The function sample(first,interval) returns true and can be used to trigger events at time instants first + i*interval (i=0,1,...), where first is the time of the first event and interval is the time interval between the periodic events. It is typically used in models of periodically sampled systems.
sample acts as a kind of clock that returns true at periodically occurring time instants. We can use this behavior in combination with a when-equation to periodically trigger events, e.g. as below:
The clocked version of sample( ) is quite different from the unclocked version generating events, which was described in the previous section. The clocked version of the operator samples a continuous-time expression at the ticks of a clock and returns a clocked expression. Below a very simple example model using sample is given where the variable x is sampled at 5 Hz.
Unclocked discrete-time variables are piece-wise constant, may change at events, and have defined values also between events. This is however not the case for clocked variables which are only defined and may only change at clock ticks for their associated clock. The hold() operator makes clocked values available also in unclocked equations and expressions. The operator effectively converts a clocked discrete-time expression into an unclocked discrete-time expression which is piece-wise constant and accessible between clock tick events.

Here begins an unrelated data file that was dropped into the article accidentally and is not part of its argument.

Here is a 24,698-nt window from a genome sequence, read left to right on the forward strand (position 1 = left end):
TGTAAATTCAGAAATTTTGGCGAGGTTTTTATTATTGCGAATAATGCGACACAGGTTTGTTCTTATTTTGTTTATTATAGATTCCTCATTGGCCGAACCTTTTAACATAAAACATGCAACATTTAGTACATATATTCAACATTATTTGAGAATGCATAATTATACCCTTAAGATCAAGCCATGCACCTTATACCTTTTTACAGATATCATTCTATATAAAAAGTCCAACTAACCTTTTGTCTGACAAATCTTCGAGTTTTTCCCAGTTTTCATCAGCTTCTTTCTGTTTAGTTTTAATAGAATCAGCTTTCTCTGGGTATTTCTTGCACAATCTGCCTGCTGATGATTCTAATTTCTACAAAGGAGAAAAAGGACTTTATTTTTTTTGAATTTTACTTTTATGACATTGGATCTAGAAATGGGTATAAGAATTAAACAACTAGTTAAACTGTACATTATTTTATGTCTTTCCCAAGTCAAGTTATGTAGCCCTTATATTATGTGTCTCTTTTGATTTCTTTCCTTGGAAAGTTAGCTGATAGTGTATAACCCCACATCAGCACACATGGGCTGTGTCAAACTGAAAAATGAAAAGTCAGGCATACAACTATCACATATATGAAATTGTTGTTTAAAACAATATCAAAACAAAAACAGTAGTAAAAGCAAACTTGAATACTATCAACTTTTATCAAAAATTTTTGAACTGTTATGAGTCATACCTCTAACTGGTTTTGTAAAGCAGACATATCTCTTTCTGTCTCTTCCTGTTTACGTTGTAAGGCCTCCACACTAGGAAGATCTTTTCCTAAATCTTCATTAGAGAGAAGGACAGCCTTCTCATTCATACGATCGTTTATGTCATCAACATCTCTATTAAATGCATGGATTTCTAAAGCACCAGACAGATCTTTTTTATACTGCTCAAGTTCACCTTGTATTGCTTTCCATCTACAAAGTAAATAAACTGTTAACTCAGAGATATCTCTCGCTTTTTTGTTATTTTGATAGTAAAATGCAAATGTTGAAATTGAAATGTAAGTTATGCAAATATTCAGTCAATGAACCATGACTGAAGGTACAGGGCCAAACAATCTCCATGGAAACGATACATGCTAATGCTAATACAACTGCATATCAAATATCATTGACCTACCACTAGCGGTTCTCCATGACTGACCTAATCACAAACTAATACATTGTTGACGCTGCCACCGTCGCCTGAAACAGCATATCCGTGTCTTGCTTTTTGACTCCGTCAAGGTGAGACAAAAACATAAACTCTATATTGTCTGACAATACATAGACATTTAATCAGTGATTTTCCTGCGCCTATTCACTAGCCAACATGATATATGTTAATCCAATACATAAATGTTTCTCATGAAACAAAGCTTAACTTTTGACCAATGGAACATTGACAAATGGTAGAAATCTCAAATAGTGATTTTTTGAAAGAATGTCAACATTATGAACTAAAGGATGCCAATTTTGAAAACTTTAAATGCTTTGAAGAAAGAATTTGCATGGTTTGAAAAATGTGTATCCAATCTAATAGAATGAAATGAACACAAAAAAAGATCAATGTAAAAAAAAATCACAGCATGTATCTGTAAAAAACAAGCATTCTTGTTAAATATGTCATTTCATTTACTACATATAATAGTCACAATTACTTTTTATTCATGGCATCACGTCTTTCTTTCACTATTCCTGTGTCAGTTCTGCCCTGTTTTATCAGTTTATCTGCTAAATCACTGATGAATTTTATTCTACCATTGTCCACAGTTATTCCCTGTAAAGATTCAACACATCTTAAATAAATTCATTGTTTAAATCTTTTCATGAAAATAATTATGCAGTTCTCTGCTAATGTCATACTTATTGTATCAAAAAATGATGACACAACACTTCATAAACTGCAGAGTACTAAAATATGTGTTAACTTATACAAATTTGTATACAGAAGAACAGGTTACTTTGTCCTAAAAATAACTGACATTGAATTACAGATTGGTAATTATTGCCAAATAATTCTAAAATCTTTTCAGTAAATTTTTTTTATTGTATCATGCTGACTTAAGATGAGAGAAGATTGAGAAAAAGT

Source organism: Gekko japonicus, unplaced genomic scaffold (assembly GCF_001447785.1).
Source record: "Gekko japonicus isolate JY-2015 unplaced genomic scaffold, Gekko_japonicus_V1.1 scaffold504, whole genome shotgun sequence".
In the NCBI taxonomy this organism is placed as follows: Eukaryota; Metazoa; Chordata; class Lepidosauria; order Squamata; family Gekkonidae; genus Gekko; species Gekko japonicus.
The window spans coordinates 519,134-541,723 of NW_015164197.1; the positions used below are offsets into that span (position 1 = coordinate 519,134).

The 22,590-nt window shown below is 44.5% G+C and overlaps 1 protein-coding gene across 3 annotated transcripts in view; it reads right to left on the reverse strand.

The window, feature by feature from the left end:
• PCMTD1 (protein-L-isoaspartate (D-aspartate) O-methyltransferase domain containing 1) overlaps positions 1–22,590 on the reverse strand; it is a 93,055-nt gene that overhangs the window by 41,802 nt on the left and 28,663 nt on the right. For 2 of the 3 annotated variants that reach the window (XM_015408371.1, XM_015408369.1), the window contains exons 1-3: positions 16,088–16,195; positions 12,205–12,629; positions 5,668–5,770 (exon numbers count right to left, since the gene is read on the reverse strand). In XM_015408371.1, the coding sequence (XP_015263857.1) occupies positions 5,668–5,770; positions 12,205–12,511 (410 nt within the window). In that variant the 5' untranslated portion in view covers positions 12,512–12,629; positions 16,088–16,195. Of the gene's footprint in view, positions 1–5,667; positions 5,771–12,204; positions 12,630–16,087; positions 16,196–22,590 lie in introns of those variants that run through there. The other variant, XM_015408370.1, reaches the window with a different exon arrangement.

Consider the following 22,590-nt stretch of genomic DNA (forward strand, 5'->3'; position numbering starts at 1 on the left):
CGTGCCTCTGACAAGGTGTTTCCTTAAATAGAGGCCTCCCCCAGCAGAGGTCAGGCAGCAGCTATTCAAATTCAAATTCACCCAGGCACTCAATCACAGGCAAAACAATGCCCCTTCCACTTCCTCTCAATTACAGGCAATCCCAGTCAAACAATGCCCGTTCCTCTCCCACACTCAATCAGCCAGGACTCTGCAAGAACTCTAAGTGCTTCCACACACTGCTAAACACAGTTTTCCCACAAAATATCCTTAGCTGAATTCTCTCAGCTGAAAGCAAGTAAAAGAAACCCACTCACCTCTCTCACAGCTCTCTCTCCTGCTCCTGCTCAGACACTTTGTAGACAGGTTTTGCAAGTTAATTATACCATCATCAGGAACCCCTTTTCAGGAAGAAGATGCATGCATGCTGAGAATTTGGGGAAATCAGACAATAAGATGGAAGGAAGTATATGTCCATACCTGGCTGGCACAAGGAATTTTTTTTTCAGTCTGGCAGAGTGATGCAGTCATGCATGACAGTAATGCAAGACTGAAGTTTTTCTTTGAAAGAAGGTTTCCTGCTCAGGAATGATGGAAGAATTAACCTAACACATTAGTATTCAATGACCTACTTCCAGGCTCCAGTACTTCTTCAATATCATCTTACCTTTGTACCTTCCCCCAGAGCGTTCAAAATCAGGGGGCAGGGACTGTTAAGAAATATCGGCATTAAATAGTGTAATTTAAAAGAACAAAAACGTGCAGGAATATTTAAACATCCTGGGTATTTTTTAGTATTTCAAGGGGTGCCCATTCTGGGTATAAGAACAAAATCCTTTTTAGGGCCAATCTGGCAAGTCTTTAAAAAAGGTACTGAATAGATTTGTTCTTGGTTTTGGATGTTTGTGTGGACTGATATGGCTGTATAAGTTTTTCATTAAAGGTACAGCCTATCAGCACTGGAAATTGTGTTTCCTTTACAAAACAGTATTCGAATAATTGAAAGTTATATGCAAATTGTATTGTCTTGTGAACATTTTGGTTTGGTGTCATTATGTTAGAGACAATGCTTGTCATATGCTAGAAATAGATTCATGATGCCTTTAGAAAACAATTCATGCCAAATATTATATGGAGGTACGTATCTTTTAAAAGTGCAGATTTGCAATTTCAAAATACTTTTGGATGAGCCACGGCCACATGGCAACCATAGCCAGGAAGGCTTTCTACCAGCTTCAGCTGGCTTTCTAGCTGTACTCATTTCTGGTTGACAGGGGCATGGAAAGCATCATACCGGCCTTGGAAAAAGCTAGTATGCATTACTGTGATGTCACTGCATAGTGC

In the SquareWaveClocked model we instead use Modelica synchronous clocks where the clock variable clk is declared using the builtin Clock type, the clock interval is specified using the Clock constructor, and we have introduced a synchronous clocked discrete-time variable xclocked which is only defined at clock ticks.
This model contains clocked synchronous constructs that are not yet fully supported by OpenModelica as of October 2015, but may start working within the near future. Hence Simulation of this model does not work
The function smooth(p,expr) evaluates and returns the value of the expression expr in a way that can avoid event generation. This is similar to noEvent(), but with the difference that smooth() does not guarantee preventing events- it lets the Modelica environment decide what is appropriate. By placing a call to smooth() around expr, we state that expr is continuous and its derivates up to order p are continuous. This information can be used by the Modelica environment to avoid event generation and thus increase performance.